First-person shooters started out by putting players in the role of a lone soldier who had to move fast and shoot faster to blast any nearby enemies. Then they got a whole lot better with the addition of multiplayer play--letting groups of players play with, and against, each other, first over a simple network connection, and now over the Internet. They've also become far more sophisticated and interesting, and one of the most intriguing of these new first-person shooters is last year's Battlefield 1942 from Digital Illusions and EA Games. The game let you play as a soldier in World War II who not only could carry different equipment kits and weapon loadouts, but could also jump into any nearby vehicle or turret and use it in spectacular combined-arms battles against online opponents. Now the development team is focusing on its next game, Battlefield Vietnam, a team-based shooter that takes place during war-era Vietnam. We recently had an opportunity to try out an early version of the game.
In our tour of duty, we had a chance to try out three different maps, each in the classic "conquest" mode, in which opposing teams compete to control various flags on the map. We played on Ho Chi Minh trail, a closely knit jungle map with tanks and jeeps restricted to narrow dirt roads; Operation Game Warden, a water-based map featuring speedboats; and Flaming Dart, a map ruled by Huey helicopters and F-4 Phantom jet fighters. Interestingly, most of the game's maps are based loosely on real-world engagements; the layout of Operation Game Warden is based on American skirmishes in and around the Mekong Delta, for instance. However, the game clearly emphasizes the fast-paced, pick-up-and-play style of Battlefield 1942 over historical accuracy or demanding physics. It also seems to place much more emphasis on infantry operations, as you might expect from a game that takes place in the jungles of Vietnam.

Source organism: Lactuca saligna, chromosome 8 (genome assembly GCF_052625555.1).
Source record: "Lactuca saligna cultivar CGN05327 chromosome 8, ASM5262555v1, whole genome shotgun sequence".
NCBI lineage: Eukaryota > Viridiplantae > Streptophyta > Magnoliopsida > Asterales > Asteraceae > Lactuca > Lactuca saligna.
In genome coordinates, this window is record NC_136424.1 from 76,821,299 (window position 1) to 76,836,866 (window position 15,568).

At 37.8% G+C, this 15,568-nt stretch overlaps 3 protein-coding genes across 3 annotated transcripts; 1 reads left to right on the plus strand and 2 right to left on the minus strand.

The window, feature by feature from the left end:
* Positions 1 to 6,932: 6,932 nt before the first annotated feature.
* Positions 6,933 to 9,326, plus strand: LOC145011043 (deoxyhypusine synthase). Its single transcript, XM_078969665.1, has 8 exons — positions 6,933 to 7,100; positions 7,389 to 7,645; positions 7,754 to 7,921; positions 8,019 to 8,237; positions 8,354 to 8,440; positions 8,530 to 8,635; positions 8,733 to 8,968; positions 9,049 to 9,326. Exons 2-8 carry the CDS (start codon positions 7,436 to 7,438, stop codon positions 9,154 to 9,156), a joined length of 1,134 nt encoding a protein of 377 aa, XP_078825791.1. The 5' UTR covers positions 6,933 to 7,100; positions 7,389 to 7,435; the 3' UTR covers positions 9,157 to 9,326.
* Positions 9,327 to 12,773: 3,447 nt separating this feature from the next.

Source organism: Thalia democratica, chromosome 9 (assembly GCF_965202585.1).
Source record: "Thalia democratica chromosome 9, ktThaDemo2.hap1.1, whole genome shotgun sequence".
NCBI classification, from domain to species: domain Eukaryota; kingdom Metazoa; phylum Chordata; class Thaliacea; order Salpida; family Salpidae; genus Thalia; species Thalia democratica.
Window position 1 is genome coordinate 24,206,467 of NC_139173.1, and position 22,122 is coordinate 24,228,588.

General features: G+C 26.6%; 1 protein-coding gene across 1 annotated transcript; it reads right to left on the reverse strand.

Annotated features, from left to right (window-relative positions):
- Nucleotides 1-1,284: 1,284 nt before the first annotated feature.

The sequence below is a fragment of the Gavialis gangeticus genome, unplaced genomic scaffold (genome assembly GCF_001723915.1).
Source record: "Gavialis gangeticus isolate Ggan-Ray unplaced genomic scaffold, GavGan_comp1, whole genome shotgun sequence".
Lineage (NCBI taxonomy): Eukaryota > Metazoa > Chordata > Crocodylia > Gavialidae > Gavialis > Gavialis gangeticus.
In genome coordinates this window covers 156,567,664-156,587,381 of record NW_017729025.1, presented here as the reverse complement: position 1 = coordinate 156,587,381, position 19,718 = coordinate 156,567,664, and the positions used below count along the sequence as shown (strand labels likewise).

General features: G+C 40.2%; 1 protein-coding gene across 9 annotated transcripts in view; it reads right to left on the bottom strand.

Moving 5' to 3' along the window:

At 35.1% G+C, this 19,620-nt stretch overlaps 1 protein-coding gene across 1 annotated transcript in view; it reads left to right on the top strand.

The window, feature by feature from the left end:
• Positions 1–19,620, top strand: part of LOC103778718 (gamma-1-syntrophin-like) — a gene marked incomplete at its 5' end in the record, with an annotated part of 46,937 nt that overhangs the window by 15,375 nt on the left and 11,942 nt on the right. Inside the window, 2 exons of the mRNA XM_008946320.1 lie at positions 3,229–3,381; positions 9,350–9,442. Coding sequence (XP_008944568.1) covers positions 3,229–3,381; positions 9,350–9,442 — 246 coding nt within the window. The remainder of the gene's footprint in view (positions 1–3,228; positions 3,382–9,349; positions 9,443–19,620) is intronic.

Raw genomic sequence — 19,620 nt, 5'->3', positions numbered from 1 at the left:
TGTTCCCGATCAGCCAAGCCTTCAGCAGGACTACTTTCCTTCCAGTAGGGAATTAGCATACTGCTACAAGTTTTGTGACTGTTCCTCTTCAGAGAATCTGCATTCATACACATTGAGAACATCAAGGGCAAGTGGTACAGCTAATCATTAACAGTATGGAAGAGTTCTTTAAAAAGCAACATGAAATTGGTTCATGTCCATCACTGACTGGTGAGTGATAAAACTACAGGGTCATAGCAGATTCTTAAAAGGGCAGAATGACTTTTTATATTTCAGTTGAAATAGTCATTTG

Like Battlefield 1942, Vietnam lets you choose from various soldier kits with different weapon and equipment sets before you jump into the fray, though the new game will also let you choose a customized face and body appearance (the current version featured only two heads and two bodies, though the final game will obviously offer more choices). Currently, the US side has four kits that resemble the main kits from 1942--assault, sniper, anti-vehicle artillery, and mechanic--and, interestingly, each one can currently choose one of two different primary weapons (in Flaming Dart, US assault characters can choose between an assault rifle and a shotgun, for instance), in addition to standard-issue pistols, knives, and either grenades or static charges. The weapon models seem larger and considerably more detailed than those of the previous game, and they come with lengthy idle and reload animations that show off your soldier's normal-mapped hands.
Infantry weapons are also considerably louder and seem more effective, at least in the Ho Chi Minh trail map, since the thick foliage at once provides better cover for foot soldiers while restricting vehicles to narrow roads. Vietnam actually features two layers of foliage--static undergrowth (high grass and bushes) and physically modeled "overgrowth," which includes tall trees that have mass and can be knocked over by tanks and other vehicles. Most weapons, especially the US troops' M16, seem to have more kick to them, which proved especially helpful, since that map, and several sections of the other maps, featured lots of uneven terrain, including good pockets of cover to help sidelong approaches into enemy territory. Assault soldiers were able to use these pockets to get up close and personal to enemies guarding flags, though snipers were just as well served by this extra cover, especially while prone in the high grass.